Getting Through Tough Financial Times is a resource developed by University of Illinois Extension to help individuals and families weather financial storms. This site provides information on spending habits, managing finances, and smart savings strategies.

Written by Sheri Williamson and Andrea Pellegrini, University of Illinois USFSCO Student Money Management Center

Spotlight on Library Resources: Investing

Personal Investing cover

Personal Investing: the Missing Manual [electronic resource] by Bonnie Biafore; Carol Fabbri; Amy E. Buttell

Published by O’Reilly as a part of the Missing Manual series, Personal Investing: the Missing Manual provides step-by-step guidance on preparing to invest, choosing and buying investments, and managing investments in easily understandable, engaging, language mixed with a small dose of humor. The introduction aptly points out the investment is a necessary step in one’s personal financial journey, not a choice. It is impossible to accumulate sufficient funds for costly life events such as retirement, education, and vacations with social security and savings accounts alone, given how rates of interest compare with the rate of inflation.

Part 1 of Personal Investing: the Missing Manual focuses on setting your investment goals and cleaning up your finances so you can be better prepared to invest. Part 2 explains how investments work, including funds, stocks, bonds, real estate and investment trusts (REITs), and ends with a discussion of managing a portfolio. Part 3, on investing for retirement, education for children, and health care, may seem less relevant to college students at this point in their lives. However, it is never too early for college students to begin planning for the future as they prepare to graduate and enter the workforce. This ebook is essential for anyone with a new career or unfamiliar with key investing concepts and advice.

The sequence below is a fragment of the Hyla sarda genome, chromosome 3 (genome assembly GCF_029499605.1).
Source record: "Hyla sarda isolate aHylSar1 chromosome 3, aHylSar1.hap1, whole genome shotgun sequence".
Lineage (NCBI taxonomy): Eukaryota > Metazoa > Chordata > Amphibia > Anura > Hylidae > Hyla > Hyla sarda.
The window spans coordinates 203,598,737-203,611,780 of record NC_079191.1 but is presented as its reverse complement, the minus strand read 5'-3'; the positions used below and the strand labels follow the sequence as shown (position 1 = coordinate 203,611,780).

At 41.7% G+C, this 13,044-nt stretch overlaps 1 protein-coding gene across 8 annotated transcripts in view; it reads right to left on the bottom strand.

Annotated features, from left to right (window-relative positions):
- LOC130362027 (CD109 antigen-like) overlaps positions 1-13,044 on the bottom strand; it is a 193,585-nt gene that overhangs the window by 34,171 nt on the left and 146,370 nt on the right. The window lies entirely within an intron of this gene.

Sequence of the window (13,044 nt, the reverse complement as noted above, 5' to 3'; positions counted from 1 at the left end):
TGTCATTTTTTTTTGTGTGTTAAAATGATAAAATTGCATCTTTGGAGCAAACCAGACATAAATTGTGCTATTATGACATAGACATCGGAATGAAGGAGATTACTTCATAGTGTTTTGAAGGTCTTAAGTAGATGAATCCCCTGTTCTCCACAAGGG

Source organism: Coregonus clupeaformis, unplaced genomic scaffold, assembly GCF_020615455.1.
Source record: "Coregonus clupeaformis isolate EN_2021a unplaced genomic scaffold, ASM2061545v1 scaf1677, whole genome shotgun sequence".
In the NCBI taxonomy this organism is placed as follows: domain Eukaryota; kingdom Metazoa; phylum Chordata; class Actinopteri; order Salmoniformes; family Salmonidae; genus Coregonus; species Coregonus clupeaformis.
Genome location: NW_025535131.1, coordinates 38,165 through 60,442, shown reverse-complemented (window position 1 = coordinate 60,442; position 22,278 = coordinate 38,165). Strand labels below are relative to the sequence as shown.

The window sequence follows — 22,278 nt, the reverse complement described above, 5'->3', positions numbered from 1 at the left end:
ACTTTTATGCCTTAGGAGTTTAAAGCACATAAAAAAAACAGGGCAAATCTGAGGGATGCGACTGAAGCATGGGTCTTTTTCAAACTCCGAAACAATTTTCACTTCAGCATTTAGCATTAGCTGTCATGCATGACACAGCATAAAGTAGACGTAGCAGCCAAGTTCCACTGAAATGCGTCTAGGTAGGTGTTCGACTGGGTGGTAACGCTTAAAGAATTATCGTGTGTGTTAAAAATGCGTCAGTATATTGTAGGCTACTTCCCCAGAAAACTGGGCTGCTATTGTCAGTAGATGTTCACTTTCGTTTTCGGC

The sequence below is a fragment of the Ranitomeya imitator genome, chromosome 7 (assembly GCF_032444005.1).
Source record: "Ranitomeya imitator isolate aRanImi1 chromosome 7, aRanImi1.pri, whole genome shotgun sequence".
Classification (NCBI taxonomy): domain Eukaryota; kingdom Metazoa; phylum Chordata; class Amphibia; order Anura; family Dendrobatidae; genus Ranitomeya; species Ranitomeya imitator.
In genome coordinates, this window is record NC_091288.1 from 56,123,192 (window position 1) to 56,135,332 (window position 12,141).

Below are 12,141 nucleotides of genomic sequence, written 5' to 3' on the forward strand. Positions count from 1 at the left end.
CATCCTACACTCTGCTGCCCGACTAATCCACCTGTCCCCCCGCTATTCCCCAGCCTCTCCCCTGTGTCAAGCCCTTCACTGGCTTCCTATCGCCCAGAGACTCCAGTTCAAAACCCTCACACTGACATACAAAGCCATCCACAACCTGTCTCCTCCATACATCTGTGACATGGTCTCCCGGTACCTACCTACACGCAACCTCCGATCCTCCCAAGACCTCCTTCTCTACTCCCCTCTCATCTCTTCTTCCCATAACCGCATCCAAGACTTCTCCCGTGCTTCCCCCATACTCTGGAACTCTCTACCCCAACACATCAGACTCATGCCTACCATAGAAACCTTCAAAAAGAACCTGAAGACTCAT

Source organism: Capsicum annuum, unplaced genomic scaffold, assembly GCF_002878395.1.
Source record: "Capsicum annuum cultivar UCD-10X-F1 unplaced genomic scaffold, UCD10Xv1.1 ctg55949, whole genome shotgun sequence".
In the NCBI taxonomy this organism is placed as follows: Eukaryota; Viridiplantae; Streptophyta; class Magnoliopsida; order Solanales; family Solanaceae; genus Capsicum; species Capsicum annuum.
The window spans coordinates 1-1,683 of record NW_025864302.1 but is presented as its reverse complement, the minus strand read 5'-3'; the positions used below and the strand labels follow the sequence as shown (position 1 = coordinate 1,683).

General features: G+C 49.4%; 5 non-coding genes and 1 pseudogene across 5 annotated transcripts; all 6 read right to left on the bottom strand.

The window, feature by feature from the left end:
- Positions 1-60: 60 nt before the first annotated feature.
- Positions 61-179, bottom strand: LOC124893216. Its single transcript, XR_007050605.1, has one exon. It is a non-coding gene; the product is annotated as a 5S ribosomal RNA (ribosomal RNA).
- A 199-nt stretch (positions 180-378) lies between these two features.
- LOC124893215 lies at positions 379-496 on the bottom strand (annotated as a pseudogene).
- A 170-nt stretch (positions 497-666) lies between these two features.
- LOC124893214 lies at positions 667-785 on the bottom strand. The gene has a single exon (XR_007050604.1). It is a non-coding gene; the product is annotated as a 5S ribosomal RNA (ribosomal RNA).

Note: This ebook can only be accessed on campus or off campus with your University of Illinois at Urbana-Champaign NetID. If you do not have access to this ebook, please request a print copy through your local public library.

Written by Heidi Johnson, University of Illinois Library

What happens if I get declined for credit?

So, you’ve gotten declined for a credit card…Now what?

Each time you apply for credit, whether it is a credit card or a loan, it is called a “hard inquiry.” This stays on your credit report for two years. While getting declined credit will not negatively impact your credit score or history, a bank or lender will look at the number of “hard inquiries” you have; the more you have, the riskier you are. However, it is important to note that if you are looking for specific types of credit, like an auto loan or a mortgage, multiple inquiries will count as only one for credit scores.

It’s also important to understand why you were declined in the first place. Reasons can include: having too low of an income, owning too many credit cards, a record of late payments, being in collections, or having limited credit history. If you are denied credit, a lender is required to tell you why within 60 days of your application being rejected according to the Equal Credit Opportunity Act (ECOA).

If you’re still interested in learning more about this topic, check out these resources: “Credit Inquiries: Hard Inquiries and Soft Inquiries” and “Choosing the right card and what happens to credit scores if you are declined.”

Written by Alex Ziskind & Andrea Pellegrini, University of Illinois USFSCO Student Money Management Center